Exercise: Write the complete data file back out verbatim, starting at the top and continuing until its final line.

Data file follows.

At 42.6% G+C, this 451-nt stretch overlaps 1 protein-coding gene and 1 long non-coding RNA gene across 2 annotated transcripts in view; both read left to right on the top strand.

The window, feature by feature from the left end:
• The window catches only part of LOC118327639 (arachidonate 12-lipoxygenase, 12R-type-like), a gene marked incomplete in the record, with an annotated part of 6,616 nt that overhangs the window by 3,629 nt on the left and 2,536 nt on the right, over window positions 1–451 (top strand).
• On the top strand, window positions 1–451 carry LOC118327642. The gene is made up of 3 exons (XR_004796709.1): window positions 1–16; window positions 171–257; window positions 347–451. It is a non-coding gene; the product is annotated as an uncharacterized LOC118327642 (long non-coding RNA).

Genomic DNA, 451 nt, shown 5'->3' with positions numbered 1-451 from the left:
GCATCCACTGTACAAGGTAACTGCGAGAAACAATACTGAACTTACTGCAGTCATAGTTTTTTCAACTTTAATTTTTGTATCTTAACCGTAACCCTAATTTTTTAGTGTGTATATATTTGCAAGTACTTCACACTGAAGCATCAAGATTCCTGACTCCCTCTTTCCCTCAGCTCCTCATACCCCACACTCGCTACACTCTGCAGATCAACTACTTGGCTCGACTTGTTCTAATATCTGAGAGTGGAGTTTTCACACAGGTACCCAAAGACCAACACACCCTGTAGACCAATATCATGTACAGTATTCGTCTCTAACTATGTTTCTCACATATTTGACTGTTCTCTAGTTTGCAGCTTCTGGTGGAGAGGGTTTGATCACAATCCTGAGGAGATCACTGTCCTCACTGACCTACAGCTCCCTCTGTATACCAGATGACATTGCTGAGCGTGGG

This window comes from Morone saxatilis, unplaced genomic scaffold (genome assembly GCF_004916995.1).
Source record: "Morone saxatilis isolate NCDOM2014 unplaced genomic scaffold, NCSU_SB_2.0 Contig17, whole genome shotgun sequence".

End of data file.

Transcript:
At 42.6% G+C, this 451-nt stretch overlaps 1 protein-coding gene and 1 long non-coding RNA gene across 2 annotated transcripts in view; both read left to right on the top strand.

The window, feature by feature from the left end:
• The window catches only part of LOC118327639 (arachidonate 12-lipoxygenase, 12R-type-like), a gene marked incomplete in the record, with an annotated part of 6,616 nt that overhangs the window by 3,629 nt on the left and 2,536 nt on the right, over window positions 1–451 (top strand).
• On the top strand, window positions 1–451 carry LOC118327642. The gene is made up of 3 exons (XR_004796709.1): window positions 1–16; window positions 171–257; window positions 347–451. It is a non-coding gene; the product is annotated as an uncharacterized LOC118327642 (long non-coding RNA).

Genomic DNA, 451 nt, shown 5'->3' with positions numbered 1-451 from the left:
GCATCCACTGTACAAGGTAACTGCGAGAAACAATACTGAACTTACTGCAGTCATAGTTTTTTCAACTTTAATTTTTGTATCTTAACCGTAACCCTAATTTTTTAGTGTGTATATATTTGCAAGTACTTCACACTGAAGCATCAAGATTCCTGACTCCCTCTTTCCCTCAGCTCCTCATACCCCACACTCGCTACACTCTGCAGATCAACTACTTGGCTCGACTTGTTCTAATATCTGAGAGTGGAGTTTTCACACAGGTACCCAAAGACCAACACACCCTGTAGACCAATATCATGTACAGTATTCGTCTCTAACTATGTTTCTCACATATTTGACTGTTCTCTAGTTTGCAGCTTCTGGTGGAGAGGGTTTGATCACAATCCTGAGGAGATCACTGTCCTCACTGACCTACAGCTCCCTCTGTATACCAGATGACATTGCTGAGCGTGGG

This window comes from Morone saxatilis, unplaced genomic scaffold (genome assembly GCF_004916995.1).
Source record: "Morone saxatilis isolate NCDOM2014 unplaced genomic scaffold, NCSU_SB_2.0 Contig17, whole genome shotgun sequence".